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Diabetic Kidney

Guy Holding Kidney - Diabetic Kidney Disease

Kidney disease is one of the most prevalent issues plaguing millions of Americans around the world. Unfortunately, people diagnosed with diabetes can also fall victim to the crippling effects of kidney disease. Understanding kidney disease (standard or diabetic) is an integral component of coping with the illness and preventing its effects. Fortunately, advances in medicine have made it possible for people to cope with diabetic kidney disease.

 

If you’re a diabetic with kidney disease, here are the answers to a few questions you may have for your healthcare provider.

 

How Long Can I Live with Diabetic Kidney Disease?

 

Unfortunately, many people believe that if their kidneys fail, they’ll soon die. This couldn’t be further from the truth. This was true, at least 50 years ago, since there were not enough dialysis machines and knowledge on diabetic kidney disease was limited. This is no longer the case today. Ultimately, how long you can live with diabetic kidney disease depends on your age, additional health problems, and how involved you are in your treatment.

 

 

Most people diagnosed with chronic kidney disease won’t develop kidney failure. Some will develop kidney failure, but nonetheless can live for several decades with dialysis treatment and kidney transplants. Healthcare and medicine have evolved tremendously, and specialists now have the tools and resources to slow and combat the effects of diabetic kidney disease.

 

Still, the most important factor in longevity is how much you’re involved in your own care. Research proves that people who are devoted to bettering their health live longer than those who don’t.

Therefore, if you’re a diabetic with kidney disease, ask your doctor about ways you can manage your condition.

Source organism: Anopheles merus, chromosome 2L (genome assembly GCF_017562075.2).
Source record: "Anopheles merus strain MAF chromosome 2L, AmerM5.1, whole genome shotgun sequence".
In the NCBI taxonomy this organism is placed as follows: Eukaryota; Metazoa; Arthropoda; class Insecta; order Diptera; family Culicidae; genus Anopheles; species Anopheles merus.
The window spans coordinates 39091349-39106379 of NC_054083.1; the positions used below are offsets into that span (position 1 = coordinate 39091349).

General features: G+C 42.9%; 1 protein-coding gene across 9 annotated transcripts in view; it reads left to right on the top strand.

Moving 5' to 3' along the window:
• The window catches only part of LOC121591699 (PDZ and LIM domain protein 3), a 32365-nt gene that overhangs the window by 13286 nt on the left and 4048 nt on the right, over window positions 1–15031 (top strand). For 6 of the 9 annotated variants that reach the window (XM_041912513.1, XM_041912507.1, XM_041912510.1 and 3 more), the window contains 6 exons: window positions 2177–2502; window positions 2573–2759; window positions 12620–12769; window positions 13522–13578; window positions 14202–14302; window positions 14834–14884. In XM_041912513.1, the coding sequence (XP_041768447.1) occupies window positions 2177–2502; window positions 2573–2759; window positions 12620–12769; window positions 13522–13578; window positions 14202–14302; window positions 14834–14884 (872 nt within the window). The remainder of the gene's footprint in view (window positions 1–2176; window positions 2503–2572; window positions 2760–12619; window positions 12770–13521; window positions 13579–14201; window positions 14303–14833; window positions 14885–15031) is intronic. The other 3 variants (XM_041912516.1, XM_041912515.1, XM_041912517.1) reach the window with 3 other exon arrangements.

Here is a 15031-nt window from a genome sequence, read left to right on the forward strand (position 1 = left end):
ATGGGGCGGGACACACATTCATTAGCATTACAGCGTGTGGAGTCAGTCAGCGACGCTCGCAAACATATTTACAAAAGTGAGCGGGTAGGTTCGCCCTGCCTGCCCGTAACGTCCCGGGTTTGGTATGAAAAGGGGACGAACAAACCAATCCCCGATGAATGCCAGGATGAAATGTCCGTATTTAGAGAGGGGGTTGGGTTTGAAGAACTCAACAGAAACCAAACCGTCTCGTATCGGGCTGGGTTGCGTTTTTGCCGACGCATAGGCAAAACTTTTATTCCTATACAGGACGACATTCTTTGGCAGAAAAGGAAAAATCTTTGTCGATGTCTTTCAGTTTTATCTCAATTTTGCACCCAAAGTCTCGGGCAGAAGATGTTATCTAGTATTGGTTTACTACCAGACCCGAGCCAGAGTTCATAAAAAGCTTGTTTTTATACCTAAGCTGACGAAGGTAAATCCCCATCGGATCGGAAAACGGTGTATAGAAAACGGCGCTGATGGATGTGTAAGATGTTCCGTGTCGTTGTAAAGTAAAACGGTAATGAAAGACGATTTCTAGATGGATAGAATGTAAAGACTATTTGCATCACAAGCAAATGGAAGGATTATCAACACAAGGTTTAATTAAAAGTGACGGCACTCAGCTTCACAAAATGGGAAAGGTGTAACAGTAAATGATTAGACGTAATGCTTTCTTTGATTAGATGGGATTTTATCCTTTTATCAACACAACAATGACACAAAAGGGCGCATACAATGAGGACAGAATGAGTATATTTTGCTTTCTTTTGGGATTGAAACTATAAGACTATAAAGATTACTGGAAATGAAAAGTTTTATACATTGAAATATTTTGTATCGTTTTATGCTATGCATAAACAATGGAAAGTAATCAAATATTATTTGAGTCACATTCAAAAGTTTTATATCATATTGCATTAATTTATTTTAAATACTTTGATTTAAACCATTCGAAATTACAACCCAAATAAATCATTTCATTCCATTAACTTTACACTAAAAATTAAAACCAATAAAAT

Can I Achieve Quality of Life with My Condition?

 

Your quality of life during your condition depends on you. In its early stages, diabetic kidney disease may have subtle symptoms you may never notice. However, in later stages, you could experience loss of appetite, fatigue, and other symptoms that can make you extremely uncomfortable. If you don’t act, then this will be the case. Fortunately, all of these symptoms can be treated. Learning about these symptoms can help you consult your doctor so you can get the help you need.

 

By following your treatment plan, you can maintain a great quality of life. Also, taking your medications in the right doses can help combat the effects of your condition. In the end, how you take control of your condition will depend on how your quality of life is.

 

Can I Achieve Quality of Life with on Dialysis?

 

Yes. You can still achieve a great quality of life while on dialysis. Many people, even those that have loved ones on dialysis, still don’t know that there are various types of dialysis treatments. You can select a dialysis treatment plan that allows you to continue living life and doing the things you value. People who are very sick before starting their dialysis treatments often find out that they feel much better during their treatments.

 

Often times, the unknown is much scarier than the reality. Consult with your doctor to learn all you can about your treatment options.